Baseless indictment of Yemeni Baha'i after 14 months of harsh imprisonment

January 16, 2015
Map of Yemen.

NEW YORK, United States — In a betrayal of justice, authorities in Yemen have indicted Hamed Kamal bin Haydara, a Yemeni national, of being a spy for Israel and converting Muslims to the Baha'i Faith.

These charges come at the start of the second year of his imprisonment. Throughout this time, Mr. bin Haydara has been held without charge and has endured various forms of torture as well as intense psychological abuse.

Mr. bin Haydara's wife, Elham, told Reuters News Agency that her husband had been subjected to severe torture during his imprisonment in order to extract a confession, which the authorities have failed to get. As a result, Mr. bin Haydara is now suffering from chronic health conditions.

"The charges against Mr. bin Haydara are baseless and nonsensical and come after over a year of mistreatment, including solitary confinement, during which, privately, the authorities have repeatedly admitted their religious motives for the imprisonment," said Bani Dugal, principal representative of the Baha'i International Community to the United Nations.

Hamed Kamal bin Haydara with his family, before his imprisonment. Slideshow
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Hamed Kamal bin Haydara with his family, before his imprisonment.

"Mr. bin Haydara is a well-respected and sincere family man who has not broken any laws. Baha'is do not proselytize as a matter of principle, and all native Yemenis who have joined the Baha'i Faith have done so of their own conviction," Ms. Dugal added.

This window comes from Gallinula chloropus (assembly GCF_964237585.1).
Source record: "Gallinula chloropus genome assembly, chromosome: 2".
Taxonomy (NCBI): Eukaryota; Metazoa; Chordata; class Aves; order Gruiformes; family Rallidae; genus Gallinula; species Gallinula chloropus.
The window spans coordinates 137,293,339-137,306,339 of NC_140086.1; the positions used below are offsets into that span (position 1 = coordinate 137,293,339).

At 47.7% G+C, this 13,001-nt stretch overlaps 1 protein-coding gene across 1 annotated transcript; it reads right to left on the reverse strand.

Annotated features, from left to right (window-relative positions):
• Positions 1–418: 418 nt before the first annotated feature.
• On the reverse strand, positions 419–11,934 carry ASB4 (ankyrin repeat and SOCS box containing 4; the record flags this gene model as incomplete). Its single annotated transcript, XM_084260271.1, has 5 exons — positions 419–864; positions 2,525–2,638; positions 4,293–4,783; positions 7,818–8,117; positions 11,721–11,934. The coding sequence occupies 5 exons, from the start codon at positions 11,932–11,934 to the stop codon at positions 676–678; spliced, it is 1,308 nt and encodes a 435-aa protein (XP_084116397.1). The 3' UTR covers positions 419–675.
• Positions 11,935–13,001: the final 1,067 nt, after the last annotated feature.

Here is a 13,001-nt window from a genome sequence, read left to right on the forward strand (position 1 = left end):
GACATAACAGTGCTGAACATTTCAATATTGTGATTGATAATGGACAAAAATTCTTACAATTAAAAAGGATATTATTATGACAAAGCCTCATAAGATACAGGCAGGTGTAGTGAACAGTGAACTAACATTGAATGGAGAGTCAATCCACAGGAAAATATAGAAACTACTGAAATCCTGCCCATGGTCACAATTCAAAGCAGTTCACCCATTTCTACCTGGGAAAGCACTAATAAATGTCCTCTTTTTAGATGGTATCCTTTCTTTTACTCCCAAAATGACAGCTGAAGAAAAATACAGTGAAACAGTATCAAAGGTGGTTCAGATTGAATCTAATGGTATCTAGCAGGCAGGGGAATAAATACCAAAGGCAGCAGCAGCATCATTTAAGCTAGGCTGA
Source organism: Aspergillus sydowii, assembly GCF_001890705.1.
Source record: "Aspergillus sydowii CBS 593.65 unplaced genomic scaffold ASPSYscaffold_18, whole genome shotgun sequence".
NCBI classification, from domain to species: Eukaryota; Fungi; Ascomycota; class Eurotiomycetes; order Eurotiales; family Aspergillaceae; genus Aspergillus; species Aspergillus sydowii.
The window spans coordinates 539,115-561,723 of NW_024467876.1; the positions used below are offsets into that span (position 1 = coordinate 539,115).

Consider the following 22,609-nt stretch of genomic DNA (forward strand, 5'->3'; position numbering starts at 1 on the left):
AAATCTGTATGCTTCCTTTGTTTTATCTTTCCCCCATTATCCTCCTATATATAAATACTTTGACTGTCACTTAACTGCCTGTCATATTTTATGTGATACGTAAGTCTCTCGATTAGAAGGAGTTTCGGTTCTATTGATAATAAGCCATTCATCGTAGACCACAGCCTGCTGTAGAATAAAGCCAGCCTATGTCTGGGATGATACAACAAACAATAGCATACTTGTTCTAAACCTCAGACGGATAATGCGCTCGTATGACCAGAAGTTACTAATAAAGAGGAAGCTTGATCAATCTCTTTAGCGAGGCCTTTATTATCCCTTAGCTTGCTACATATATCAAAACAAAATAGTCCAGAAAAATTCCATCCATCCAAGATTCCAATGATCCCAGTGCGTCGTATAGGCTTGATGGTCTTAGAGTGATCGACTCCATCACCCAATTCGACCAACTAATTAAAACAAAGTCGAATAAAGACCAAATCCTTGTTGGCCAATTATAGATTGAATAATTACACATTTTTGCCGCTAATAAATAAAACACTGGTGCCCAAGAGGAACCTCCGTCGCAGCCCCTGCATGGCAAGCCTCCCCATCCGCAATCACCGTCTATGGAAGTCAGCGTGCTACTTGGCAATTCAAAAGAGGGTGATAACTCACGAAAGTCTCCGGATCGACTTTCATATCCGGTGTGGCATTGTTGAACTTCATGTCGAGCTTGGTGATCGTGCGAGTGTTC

"The accusation of spying for Israel is a grotesque distortion of reality," said Ms. Dugal. "The historical circumstances that led to the establishment of the administrative and spiritual center of the Baha'i Faith occurred well before the existence of the State of Israel."

"Obedience and loyalty to one's government is a central principle in Baha'i teachings and the notion that Baha'is would engage in espionage is utterly absurd," said Ms. Dugal.

"Baha'is have been part of Yemen for decades and are known throughout the Arab region, indeed the world, for their peaceful nature and attitude of selfless service to society."

Ms. Dugal added: "The Baha'i International Community condemns this unlawful action against Mr. bin Haydara and calls for his immediate release. The charges are entirely fabricated and are without a shred of evidence."

These comments come amid accusations by the authorities that Mr. bin Haydara is not a Yemeni national and has forged his name to enter the country.

Mr. bin Haydara was in fact born on Socotra Island in Yemen and has lived in the country as a citizen. His father, a physician, moved to Yemen from Iran in the 1940s and was granted Yemeni citizenship by the Mahra Sultan of Qishn and Socotra, in recognition of his sterling service to the poor in society. Citizenship was naturally and rightfully passed down to his son. The Sultan gave Mr. bin Haydara's father his Yemeni name as an honor and in recognition of his respect for his adopted country.

"Mr. bin Haydara is a devoted husband, a father of three young girls, and loyal citizen of Yemen," Ms. Dugal continued. "But perhaps the most ironic and telling element of this indictment is that the authorities have condemned Mr. bin Haydara for 'demonstrating high moral standards', through which he has won the confidence of his fellow citizens."